Fans are given the privilege to determine which position players start; be grateful the managers vote for the pitchers they bring on board. Managers and players decide the outcome for the reserves. So if we as fans screw up on the starting lineup – something happening right now, as EIGHT Kansas City Royals lead the vote – at least the guys who play every day and the managers who see things we can’t get to pick the guys who deserve it.

I’m sure I will catch heat for this. Derek Jeter was voted the starter last season, and over his career, he absolutely deserved it. Before the break he was hitting .272 with 25 RBI. Guys like Alexi Ramirez, Eric Aybar and Alcides Escobar were all better than him. Since it was Jeter, we took away a career opportunity these players may never get again. I’m all for giving Jeter one last send off at the Mid-Summer Classic, but not as a starter.

I’m enthused to see eight Royals starting in the All-Star game currently, because it sheds light on how ridiculous the fan voting actually is.

I’ll start with Salvador Perez. He is having a fine season; .285 avg., 10 HR, 29 RBI, .297 OBP and a 1.6 WAR. Go over to the Bay and see Stephen Vogt. He is hitting six points lower than Perez, .279, but the other numbers are in his favor; 11 HR, 40 RBI, .384 OBP and a 2.5 WAR.

30 JUNE 2014:  Oakland Athletics first baseman Stephen Vogt (21) at bat during a regular season game between the Oakland Athletics and the Detroit Tigers played at Comerica Park in Detroit, MI.  The Detroit Tigers defeated the Oakland A's 5-4 on a walk off grand slam in the ninth inning.

Just about any unbiased fan can see Stephen Vogt is having the best season of any American League catcher.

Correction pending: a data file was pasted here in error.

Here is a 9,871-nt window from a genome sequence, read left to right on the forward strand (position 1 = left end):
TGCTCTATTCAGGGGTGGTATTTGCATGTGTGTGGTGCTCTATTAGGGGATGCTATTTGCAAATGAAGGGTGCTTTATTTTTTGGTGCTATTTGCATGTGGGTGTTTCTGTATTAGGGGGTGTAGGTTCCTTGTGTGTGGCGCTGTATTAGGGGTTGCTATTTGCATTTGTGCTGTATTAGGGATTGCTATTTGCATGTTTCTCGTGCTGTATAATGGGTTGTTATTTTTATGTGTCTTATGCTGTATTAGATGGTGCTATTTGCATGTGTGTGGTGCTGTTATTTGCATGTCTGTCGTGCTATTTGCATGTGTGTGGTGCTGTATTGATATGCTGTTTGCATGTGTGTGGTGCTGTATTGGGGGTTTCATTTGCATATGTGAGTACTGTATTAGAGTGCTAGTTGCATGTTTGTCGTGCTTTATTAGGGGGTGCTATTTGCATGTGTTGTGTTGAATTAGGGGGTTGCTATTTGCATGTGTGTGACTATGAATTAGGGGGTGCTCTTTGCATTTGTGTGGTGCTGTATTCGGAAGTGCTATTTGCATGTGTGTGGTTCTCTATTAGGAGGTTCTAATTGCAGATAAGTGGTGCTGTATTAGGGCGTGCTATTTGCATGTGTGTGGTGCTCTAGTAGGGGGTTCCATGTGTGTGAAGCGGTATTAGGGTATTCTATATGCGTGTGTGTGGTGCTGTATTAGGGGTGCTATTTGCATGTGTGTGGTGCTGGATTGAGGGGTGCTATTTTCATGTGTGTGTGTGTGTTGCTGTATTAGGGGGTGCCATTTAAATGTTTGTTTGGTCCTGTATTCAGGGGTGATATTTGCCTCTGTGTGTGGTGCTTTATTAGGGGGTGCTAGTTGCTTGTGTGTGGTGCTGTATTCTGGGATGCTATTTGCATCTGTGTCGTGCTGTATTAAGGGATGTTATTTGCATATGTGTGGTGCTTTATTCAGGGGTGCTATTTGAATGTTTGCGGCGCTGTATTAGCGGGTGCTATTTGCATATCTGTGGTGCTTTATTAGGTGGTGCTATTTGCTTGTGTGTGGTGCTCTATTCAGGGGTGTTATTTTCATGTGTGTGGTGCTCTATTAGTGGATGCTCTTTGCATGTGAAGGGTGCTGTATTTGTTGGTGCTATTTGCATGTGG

Next man up is Eric Hosmer, who is also playing at a high level; .298, 7 HR, 36 RBI, .370 OBP and 1.6 WAR. There are a couple ways to go here. Miguel Cabrera and Prince Fielder are both putting up monster numbers. Cabrera: .333 avg., 13 HR, 44 RBI, .439 OBP and a 2.9 WAR. Fielder: .347 avg., 10 HR, 43 RBI, .407 OBP and a 1.6 WAR. Fielder has DH’ed in 51 games, so keep him at DH. Go take a peek at Kendrys Morales’ numbers, the leading vote getter at DH, and tell me if you can make a sound argument for him to start over Fielder.

Mike Moustakas is hitting for a great average, .318, but has only knocked in 20 runs. He leads Josh Donaldson in the average category by two measly points. Bringer of Rain has scored 51 runs, hit 17 home runs, driven in 45 and ups Moustakas’ WAR by 1.5 (2.5 for Moose and 4.0 for Donaldson).

Alicdes Escobar is at shortstop because the AL is lacking a good offensive one. Even so, Xander Bogaerts is hitting a full 40 points higher, has more RBI, a higher OBP and leads all AL shortstops in WAR.

The leading hitters in the outfield this year are nowhere to be found in a starting position. Lorenzo Cain and Alex Gordon are getting the nod thanks to their loyal fan base and their defensive skill. Meanwhile, Nelson Cruz, Josh Reddick, Yoenis Cespedes, and Michael Brantley should all start over those guys, but because their defense isn’t as great as Cain and Gordon, their WAR numbers are less. Frankly, if I was managing the AL roster, not one single Kansas City Royal would start. They would be on the team, just not listed in my starting nine.